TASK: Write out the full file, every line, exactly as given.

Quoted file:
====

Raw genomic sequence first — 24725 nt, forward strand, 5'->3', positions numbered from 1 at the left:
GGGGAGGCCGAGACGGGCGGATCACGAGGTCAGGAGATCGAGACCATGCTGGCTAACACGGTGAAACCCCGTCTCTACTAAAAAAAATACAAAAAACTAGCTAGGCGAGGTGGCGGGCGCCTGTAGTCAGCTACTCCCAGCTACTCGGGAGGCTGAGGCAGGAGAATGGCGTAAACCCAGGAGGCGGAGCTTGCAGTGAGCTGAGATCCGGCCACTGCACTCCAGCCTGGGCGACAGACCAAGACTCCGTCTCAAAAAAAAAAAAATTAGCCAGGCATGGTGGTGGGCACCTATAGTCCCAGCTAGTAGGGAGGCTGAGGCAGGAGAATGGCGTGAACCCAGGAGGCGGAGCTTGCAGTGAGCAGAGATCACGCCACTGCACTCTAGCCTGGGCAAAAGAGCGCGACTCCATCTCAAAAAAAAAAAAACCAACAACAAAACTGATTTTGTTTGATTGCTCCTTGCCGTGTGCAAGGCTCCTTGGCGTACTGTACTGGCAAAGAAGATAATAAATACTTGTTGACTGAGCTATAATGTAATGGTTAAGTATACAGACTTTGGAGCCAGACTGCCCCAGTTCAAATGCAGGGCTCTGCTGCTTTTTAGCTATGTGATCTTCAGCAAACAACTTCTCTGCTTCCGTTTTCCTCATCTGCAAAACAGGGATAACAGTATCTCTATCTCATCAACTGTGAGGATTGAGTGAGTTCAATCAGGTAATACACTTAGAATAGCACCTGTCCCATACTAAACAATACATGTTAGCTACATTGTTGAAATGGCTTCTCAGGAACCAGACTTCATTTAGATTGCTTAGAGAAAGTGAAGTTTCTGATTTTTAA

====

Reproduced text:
Raw genomic sequence first — 24725 nt, forward strand, 5'->3', positions numbered from 1 at the left:
GGGGAGGCCGAGACGGGCGGATCACGAGGTCAGGAGATCGAGACCATGCTGGCTAACACGGTGAAACCCCGTCTCTACTAAAAAAAATACAAAAAACTAGCTAGGCGAGGTGGCGGGCGCCTGTAGTCAGCTACTCCCAGCTACTCGGGAGGCTGAGGCAGGAGAATGGCGTAAACCCAGGAGGCGGAGCTTGCAGTGAGCTGAGATCCGGCCACTGCACTCCAGCCTGGGCGACAGACCAAGACTCCGTCTCAAAAAAAAAAAAATTAGCCAGGCATGGTGGTGGGCACCTATAGTCCCAGCTAGTAGGGAGGCTGAGGCAGGAGAATGGCGTGAACCCAGGAGGCGGAGCTTGCAGTGAGCAGAGATCACGCCACTGCACTCTAGCCTGGGCAAAAGAGCGCGACTCCATCTCAAAAAAAAAAAAACCAACAACAAAACTGATTTTGTTTGATTGCTCCTTGCCGTGTGCAAGGCTCCTTGGCGTACTGTACTGGCAAAGAAGATAATAAATACTTGTTGACTGAGCTATAATGTAATGGTTAAGTATACAGACTTTGGAGCCAGACTGCCCCAGTTCAAATGCAGGGCTCTGCTGCTTTTTAGCTATGTGATCTTCAGCAAACAACTTCTCTGCTTCCGTTTTCCTCATCTGCAAAACAGGGATAACAGTATCTCTATCTCATCAACTGTGAGGATTGAGTGAGTTCAATCAGGTAATACACTTAGAATAGCACCTGTCCCATACTAAACAATACATGTTAGCTACATTGTTGAAATGGCTTCTCAGGAACCAGACTTCATTTAGATTGCTTAGAGAAAGTGAAGTTTCTGATTTTTAA